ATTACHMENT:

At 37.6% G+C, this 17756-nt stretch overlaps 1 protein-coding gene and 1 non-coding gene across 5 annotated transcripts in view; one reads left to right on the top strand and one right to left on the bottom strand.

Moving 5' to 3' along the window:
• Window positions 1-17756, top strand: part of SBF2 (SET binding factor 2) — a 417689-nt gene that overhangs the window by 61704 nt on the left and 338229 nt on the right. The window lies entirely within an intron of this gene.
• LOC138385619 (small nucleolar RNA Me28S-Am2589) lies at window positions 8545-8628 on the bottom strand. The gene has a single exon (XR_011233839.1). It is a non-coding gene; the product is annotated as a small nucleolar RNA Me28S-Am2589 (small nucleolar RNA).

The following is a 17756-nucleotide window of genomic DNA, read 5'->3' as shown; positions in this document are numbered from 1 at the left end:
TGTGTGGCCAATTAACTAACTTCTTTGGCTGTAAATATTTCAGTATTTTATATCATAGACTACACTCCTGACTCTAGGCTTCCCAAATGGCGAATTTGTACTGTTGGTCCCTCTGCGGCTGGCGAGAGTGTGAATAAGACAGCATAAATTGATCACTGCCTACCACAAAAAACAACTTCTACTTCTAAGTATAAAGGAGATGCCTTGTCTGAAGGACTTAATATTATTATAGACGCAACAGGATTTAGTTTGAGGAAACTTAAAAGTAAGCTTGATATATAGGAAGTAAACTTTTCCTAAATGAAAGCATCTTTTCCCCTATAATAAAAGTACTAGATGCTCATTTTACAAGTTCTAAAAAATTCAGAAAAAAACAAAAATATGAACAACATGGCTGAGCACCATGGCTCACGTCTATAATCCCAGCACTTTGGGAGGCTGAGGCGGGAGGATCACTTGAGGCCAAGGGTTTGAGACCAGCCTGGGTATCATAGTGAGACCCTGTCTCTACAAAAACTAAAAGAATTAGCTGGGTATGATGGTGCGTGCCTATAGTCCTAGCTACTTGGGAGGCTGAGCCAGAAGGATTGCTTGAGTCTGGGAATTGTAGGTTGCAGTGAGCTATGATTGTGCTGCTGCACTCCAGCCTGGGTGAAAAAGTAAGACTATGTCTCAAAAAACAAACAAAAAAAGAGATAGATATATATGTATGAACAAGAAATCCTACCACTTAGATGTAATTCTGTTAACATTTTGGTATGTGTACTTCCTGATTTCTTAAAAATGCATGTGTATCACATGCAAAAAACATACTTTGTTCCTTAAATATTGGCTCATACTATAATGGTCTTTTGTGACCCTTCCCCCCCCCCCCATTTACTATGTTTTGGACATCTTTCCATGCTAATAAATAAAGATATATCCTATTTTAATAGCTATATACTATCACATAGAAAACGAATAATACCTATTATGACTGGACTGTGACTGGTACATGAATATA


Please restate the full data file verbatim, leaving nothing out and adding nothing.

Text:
At 37.6% G+C, this 17756-nt stretch overlaps 1 protein-coding gene and 1 non-coding gene across 5 annotated transcripts in view; one reads left to right on the top strand and one right to left on the bottom strand.

Moving 5' to 3' along the window:
• Window positions 1-17756, top strand: part of SBF2 (SET binding factor 2) — a 417689-nt gene that overhangs the window by 61704 nt on the left and 338229 nt on the right. The window lies entirely within an intron of this gene.
• LOC138385619 (small nucleolar RNA Me28S-Am2589) lies at window positions 8545-8628 on the bottom strand. The gene has a single exon (XR_011233839.1). It is a non-coding gene; the product is annotated as a small nucleolar RNA Me28S-Am2589 (small nucleolar RNA).

The following is a 17756-nucleotide window of genomic DNA, read 5'->3' as shown; positions in this document are numbered from 1 at the left end:
TGTGTGGCCAATTAACTAACTTCTTTGGCTGTAAATATTTCAGTATTTTATATCATAGACTACACTCCTGACTCTAGGCTTCCCAAATGGCGAATTTGTACTGTTGGTCCCTCTGCGGCTGGCGAGAGTGTGAATAAGACAGCATAAATTGATCACTGCCTACCACAAAAAACAACTTCTACTTCTAAGTATAAAGGAGATGCCTTGTCTGAAGGACTTAATATTATTATAGACGCAACAGGATTTAGTTTGAGGAAACTTAAAAGTAAGCTTGATATATAGGAAGTAAACTTTTCCTAAATGAAAGCATCTTTTCCCCTATAATAAAAGTACTAGATGCTCATTTTACAAGTTCTAAAAAATTCAGAAAAAAACAAAAATATGAACAACATGGCTGAGCACCATGGCTCACGTCTATAATCCCAGCACTTTGGGAGGCTGAGGCGGGAGGATCACTTGAGGCCAAGGGTTTGAGACCAGCCTGGGTATCATAGTGAGACCCTGTCTCTACAAAAACTAAAAGAATTAGCTGGGTATGATGGTGCGTGCCTATAGTCCTAGCTACTTGGGAGGCTGAGCCAGAAGGATTGCTTGAGTCTGGGAATTGTAGGTTGCAGTGAGCTATGATTGTGCTGCTGCACTCCAGCCTGGGTGAAAAAGTAAGACTATGTCTCAAAAAACAAACAAAAAAAGAGATAGATATATATGTATGAACAAGAAATCCTACCACTTAGATGTAATTCTGTTAACATTTTGGTATGTGTACTTCCTGATTTCTTAAAAATGCATGTGTATCACATGCAAAAAACATACTTTGTTCCTTAAATATTGGCTCATACTATAATGGTCTTTTGTGACCCTTCCCCCCCCCCCCATTTACTATGTTTTGGACATCTTTCCATGCTAATAAATAAAGATATATCCTATTTTAATAGCTATATACTATCACATAGAAAACGAATAATACCTATTATGACTGGACTGTGACTGGTACATGAATATA